• Thanks. But I was talking about functions, $f_n(i),i=1...n$ that denote the first $n$ integers output by our black-box process. And in the function-as-graph sense, that's just a sequence of numbers. In the function-as-process sense, then as long as $n$'s finite, we can always kludge a polynomial-calculating process to reproduce the graph. But how would you you determine whether or not the $lim_{n\to\infty}f_n$ function is computable? But I guess you got me with random$\not\equiv$computable:) Jun 25, 2018 at 15:49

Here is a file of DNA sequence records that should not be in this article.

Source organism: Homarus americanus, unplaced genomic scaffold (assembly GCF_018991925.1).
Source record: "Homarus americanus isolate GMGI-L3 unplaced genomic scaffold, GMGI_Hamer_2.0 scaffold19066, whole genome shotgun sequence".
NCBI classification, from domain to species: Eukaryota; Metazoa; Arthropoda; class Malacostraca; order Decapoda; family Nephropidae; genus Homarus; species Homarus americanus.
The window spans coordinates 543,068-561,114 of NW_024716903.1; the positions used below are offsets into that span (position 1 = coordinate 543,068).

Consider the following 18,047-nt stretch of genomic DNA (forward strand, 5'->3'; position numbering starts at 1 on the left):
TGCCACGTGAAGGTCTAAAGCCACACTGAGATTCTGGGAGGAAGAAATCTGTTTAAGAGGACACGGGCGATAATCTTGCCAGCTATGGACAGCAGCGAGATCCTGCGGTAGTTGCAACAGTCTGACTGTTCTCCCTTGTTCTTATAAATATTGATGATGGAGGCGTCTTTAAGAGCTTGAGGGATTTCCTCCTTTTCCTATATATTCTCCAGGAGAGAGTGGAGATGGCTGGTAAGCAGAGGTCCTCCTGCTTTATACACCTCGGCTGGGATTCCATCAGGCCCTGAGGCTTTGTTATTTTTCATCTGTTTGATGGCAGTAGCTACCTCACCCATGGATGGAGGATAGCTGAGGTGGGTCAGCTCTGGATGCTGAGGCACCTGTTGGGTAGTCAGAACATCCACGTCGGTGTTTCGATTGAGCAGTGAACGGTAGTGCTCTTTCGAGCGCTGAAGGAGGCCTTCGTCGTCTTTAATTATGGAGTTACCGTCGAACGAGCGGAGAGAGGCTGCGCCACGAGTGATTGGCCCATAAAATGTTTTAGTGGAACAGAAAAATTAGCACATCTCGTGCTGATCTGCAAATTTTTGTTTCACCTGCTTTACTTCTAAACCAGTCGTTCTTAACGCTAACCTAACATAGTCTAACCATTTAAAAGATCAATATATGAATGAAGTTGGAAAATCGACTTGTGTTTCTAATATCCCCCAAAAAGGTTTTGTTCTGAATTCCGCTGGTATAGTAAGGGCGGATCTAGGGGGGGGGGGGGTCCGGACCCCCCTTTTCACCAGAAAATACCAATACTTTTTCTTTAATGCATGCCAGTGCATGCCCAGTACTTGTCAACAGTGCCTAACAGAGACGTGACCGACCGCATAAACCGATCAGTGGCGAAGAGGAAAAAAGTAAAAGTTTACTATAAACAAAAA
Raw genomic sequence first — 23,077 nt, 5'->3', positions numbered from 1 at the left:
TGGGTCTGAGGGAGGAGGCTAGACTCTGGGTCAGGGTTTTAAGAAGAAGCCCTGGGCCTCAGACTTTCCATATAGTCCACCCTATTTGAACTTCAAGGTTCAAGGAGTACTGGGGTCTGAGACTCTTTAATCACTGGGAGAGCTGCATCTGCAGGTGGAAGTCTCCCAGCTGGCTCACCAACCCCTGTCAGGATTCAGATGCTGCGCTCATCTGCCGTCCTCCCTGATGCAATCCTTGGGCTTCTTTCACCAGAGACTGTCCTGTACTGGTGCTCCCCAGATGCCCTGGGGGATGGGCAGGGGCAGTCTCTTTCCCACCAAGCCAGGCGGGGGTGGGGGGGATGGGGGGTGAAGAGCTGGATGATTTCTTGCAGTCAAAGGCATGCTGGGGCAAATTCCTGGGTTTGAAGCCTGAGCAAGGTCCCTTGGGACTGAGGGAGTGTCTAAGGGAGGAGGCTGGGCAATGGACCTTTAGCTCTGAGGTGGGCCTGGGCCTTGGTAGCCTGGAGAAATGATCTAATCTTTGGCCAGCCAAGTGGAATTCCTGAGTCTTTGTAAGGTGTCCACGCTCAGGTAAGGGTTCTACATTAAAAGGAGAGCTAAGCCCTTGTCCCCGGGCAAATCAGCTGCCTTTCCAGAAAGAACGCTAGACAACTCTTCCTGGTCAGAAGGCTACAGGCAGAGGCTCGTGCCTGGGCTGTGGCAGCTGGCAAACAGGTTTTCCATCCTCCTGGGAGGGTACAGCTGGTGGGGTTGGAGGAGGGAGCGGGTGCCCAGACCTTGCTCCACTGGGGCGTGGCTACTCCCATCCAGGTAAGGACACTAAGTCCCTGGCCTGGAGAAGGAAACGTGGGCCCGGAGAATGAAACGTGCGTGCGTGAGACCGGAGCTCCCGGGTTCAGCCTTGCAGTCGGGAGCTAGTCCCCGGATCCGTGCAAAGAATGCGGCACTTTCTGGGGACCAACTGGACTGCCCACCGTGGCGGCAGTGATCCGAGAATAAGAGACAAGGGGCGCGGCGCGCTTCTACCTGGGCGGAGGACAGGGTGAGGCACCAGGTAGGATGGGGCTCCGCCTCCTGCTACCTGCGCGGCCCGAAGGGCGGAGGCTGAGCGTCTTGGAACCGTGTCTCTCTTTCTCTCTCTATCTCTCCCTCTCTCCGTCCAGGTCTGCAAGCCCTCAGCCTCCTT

• @JohnForkosh, it's not clear what the definition of $\lim_{n\to \infty} f_n$ you have in mind (convergence in what sense?), but with the natural definitions I can see, that sequence does not converge and so the limit does not exist (with probability 1 over the random choice of the $f_n$'s), so the question is not well-posed.
– D.W.
Jun 25, 2018 at 15:57
• @JohnForkosh I think you may be getting at Kolmogorov complexity which is (roughly speaking) a way of describing how hard it is to describe the data seen so far. However, for a random process (such as the coin flipping robot), the Kolmogorov complexity of the first n numbers provides no information about what the n+1 number will be. Jun 25, 2018 at 16:03